Obviously I'm not alone in admiring these recordings. Howe isn't the first artist to tackle these pieces. In 1992 the minimalist composer Philip Glass recorded "The Low Symphony" with an orchestra. However, whilst Glass was able to expand and explore the melodic themes and motifs of Bowie's work the all-important mood, the ominous, glacial aspect of what made the originals so essential, was to my mind, clearly missing.

In contrast Howe's success comes where he's been able to clinically dissect all those external components and factors. Primarily he's realised that "Low" isn't organic music. It's precise. It's geometric. Above all it's an intellectual exercise. It's here where Howe's genius lies. He's been able to seemlessly marry Bowie's alien soundscapes to the equally challenging arena of Coltrane era hard-bop/modal jazz.

Not that that's an obvious choice.
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I have a lot of cover versions / reworkings of Bowie material (its a subset of my massive Bowie collection). Bowie's work is so unique and self-contained that it's a difficult task to do something new with it which actually improves the original. Very few attempts to do so work very well. This one does. I'm taken aback, as I'm really not a jazz fan, but for some reason the marriage between Dylan Howe's jazz sensibilities and Bowie's original material works beautifully. Part of it, I suspect, is that Howe respects the original pieces, gently sculpting them in interesting new directions whilst staying within their essential framework, rather than attempting a wholesale rewrite or an overhaul of their mood. Instead he augments their mood - and there is something strangely fitting about Howe's jazz threading through Bowie's Berlin compositions, retaining their austere beauty whilst at times breathing into them a heightened sense of doomed decadence. Frankly, I'm still not quite sure why it works, but it does, and brilliantly. I'm also slightly in awe of the talent of the musicians here - even my non-muso ears can hear their sheer skill. The playing is absolutely flawless.

Highly, highly recommended - words that experience dictates I'd very rarely find myself writing about a reworking of any Bowie composition, but here are very much deserved.
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Format: Audio CD Verified Purchase
As with a couple of other reviewers I vividly remember the impact "Low", especially Side 2, made on me when it first came out, and have lived with it and "Heroes" since the mid-70s. I have also been intrigued by Philip Glass' orchestral takes on this era Bowie and Eno. So Dylan Howe's new interpretation was definitely of interest.

And it is worth a place at the table with both the originals and the Glass, remaining true to its source material while expanding it in different directions with intriguing textures and colours.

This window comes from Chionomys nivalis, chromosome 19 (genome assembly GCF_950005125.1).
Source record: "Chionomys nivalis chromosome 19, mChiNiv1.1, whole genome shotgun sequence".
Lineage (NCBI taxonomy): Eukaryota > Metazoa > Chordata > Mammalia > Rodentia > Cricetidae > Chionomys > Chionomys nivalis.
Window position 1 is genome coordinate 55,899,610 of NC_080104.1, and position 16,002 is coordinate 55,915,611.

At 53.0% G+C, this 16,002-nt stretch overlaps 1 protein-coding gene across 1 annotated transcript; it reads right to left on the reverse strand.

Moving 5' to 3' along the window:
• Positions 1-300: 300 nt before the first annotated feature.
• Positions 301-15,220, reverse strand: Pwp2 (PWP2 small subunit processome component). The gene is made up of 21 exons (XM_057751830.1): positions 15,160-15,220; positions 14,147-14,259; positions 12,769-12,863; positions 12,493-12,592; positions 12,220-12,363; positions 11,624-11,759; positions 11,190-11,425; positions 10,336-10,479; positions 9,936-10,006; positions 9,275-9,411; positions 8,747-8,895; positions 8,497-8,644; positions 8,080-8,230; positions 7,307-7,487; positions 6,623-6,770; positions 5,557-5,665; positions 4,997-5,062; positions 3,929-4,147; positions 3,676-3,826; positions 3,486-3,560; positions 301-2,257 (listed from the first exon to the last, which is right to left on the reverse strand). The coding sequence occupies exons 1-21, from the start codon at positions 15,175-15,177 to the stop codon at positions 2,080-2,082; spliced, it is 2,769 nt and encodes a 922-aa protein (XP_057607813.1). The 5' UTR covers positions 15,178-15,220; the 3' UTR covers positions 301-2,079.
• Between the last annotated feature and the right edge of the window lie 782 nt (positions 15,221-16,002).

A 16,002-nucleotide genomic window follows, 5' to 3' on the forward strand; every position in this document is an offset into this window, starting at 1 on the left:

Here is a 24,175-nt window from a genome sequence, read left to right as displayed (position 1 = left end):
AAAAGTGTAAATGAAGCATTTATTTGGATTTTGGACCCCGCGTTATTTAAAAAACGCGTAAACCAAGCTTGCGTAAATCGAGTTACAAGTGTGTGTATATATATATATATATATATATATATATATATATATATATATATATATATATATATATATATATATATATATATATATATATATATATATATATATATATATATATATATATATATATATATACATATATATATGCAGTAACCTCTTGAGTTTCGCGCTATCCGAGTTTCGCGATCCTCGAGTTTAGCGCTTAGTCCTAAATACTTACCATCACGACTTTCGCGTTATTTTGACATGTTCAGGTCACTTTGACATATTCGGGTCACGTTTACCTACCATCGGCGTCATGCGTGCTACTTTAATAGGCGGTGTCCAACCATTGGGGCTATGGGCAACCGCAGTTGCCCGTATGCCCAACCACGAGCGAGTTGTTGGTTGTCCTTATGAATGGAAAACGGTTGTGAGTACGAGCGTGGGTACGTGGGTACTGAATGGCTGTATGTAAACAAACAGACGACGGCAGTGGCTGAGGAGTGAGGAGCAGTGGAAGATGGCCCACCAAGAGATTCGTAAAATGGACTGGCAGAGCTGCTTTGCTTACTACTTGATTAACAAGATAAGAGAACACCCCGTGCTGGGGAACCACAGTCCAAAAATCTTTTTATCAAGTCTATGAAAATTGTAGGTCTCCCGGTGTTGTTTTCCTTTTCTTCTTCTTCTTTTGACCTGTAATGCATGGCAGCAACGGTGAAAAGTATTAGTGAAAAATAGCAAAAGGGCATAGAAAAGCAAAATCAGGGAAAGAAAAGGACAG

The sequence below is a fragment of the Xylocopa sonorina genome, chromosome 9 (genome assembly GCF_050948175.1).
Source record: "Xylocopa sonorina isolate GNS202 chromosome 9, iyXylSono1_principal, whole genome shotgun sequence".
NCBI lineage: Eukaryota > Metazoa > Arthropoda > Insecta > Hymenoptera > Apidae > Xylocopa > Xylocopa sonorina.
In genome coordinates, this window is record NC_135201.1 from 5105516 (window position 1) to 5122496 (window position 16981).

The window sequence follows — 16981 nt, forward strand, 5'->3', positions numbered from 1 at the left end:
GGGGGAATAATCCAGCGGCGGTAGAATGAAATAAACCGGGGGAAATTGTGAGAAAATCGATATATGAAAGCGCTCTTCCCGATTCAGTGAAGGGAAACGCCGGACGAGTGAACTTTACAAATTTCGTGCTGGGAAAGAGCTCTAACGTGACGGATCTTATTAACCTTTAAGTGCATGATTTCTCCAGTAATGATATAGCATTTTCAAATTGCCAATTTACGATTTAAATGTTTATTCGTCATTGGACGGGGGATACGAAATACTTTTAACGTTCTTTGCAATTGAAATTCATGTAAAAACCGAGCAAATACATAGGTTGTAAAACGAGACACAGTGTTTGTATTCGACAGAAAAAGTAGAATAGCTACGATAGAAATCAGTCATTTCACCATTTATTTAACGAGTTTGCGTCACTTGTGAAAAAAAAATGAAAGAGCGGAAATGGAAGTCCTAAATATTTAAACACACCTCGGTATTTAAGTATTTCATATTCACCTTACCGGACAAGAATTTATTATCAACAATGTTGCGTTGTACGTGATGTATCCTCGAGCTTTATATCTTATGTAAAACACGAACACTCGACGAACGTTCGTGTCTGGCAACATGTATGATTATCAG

A bonus for me is the presence, albeit brief, of Dylan's dad and Adrian Uttley.
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By Bruce TOP 500 REVIEWER on 6 Sept. 2014
Format: Audio CD
Dylan Howe is now firmly established on the UK Jazz scene and the reason I bought this album is that he is playing this music in my local Jazz club in September; but his father's associations are more with rock and so maybe it's appropriate that his highest profile album so far, is a mixture of the two genres. That is, if you consider David Bowie's Berlin period to be part of rock music history and not the avant garde?

All the tunes here come from David Bowie and Brian Eno, aranged by Dylan Howe, with the most memorable tunes coming from the album "Low". These tunes are not obvious material for Jazz, as they are mostly slow and stately and to date are most known for being turned into a symphony by Philip Glass. However, it seems to work very well - the saxophones of Julian Siegel and Brandon Allen deliver the atmospheric themes, with the latter contributing improvised solos. On some tracks the tempo stays slow and truer to the original - but others burst out into fast improvisations with walking bass lines and elements of Jazz.

Bass, drums and piano all contribute solos as well as sax and musicianship is at a very high level. But what makes it different from other modern Jazz albums that take unusual material as a starting point, is the inclusion of vintage, analogue synthesiser sounds that could have come from the "Low" period in time. This really gives this album a different feel and the atmosphere of the type of experimental, electronic music that has come from Germany - Tangerine Dream, Can etc. as well as Bowie's original.

Overall this is a very interesting album and I think the most successful pieces are the slower ones, with subtle hints of improvisation and the excellent, acoustic rhythm section. The mix of electronic sounds and acoustic Jazz is what marks this out as unique and definitely worth a listen.